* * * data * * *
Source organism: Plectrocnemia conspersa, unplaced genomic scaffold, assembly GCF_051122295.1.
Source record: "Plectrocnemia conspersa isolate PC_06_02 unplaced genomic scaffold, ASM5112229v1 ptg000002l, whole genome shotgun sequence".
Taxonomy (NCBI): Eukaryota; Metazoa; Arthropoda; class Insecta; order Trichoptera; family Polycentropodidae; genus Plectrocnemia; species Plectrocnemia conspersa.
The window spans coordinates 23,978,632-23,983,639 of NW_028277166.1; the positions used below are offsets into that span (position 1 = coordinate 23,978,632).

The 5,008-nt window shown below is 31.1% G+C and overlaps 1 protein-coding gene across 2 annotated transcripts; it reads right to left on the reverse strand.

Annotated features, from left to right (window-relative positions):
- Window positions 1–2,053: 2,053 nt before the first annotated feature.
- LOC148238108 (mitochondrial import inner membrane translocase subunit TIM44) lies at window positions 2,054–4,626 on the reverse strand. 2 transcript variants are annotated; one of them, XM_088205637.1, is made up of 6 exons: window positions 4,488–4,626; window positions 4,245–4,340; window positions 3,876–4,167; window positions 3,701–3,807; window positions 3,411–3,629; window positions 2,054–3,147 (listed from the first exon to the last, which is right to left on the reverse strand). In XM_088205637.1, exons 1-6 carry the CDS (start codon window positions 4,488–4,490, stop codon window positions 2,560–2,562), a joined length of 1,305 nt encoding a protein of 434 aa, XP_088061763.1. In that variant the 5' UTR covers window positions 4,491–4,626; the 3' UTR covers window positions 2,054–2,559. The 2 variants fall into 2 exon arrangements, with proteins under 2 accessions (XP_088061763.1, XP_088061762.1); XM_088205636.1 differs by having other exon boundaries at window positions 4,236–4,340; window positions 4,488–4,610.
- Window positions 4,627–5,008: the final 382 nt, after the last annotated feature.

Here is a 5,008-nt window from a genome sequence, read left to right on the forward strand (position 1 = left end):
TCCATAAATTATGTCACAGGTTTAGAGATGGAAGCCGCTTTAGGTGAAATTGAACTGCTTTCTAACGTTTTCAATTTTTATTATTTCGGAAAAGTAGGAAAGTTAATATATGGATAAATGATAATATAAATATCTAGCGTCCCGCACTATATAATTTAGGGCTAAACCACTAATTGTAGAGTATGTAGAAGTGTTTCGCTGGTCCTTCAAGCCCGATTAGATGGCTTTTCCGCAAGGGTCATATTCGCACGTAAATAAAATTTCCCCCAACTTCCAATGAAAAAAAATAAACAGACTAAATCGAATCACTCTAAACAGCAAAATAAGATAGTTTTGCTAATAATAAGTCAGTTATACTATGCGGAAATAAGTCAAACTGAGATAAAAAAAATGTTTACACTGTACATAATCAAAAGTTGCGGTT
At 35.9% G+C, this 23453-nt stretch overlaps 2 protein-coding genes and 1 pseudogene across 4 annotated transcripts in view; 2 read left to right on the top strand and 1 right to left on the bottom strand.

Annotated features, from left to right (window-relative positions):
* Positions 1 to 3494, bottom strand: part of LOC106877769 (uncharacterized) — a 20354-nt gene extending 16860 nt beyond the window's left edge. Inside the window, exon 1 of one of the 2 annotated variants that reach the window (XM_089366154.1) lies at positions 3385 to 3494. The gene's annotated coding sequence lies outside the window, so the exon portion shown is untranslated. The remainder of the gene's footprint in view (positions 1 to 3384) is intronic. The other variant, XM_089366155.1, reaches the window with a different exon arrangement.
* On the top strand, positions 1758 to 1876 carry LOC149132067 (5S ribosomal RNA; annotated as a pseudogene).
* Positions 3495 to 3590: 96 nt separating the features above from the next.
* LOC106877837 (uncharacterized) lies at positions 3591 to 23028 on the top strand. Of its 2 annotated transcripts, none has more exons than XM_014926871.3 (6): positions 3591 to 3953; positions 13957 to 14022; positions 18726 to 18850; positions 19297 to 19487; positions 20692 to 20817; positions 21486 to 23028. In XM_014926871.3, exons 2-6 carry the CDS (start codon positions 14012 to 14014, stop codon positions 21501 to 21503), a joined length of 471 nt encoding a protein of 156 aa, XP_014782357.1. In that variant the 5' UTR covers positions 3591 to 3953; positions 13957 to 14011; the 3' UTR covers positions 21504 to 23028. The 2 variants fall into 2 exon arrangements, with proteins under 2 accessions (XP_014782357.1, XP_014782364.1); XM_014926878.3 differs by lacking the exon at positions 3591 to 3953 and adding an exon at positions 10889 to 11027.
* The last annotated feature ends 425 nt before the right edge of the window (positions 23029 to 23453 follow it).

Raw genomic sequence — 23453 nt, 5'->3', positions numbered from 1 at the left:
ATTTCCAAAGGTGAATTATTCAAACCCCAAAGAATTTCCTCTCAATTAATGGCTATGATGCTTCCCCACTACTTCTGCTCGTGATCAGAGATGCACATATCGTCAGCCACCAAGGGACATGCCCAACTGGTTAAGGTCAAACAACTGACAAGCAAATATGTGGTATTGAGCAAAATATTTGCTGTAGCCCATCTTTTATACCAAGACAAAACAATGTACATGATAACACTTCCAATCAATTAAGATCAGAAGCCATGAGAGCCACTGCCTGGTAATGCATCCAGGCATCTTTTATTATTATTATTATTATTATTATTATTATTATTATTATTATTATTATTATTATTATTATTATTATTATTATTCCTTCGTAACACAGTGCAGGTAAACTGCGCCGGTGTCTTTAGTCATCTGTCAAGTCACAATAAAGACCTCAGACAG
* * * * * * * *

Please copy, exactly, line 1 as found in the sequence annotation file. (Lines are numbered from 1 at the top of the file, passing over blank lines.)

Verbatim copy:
Source organism: Plectrocnemia conspersa, unplaced genomic scaffold, assembly GCF_051122295.1.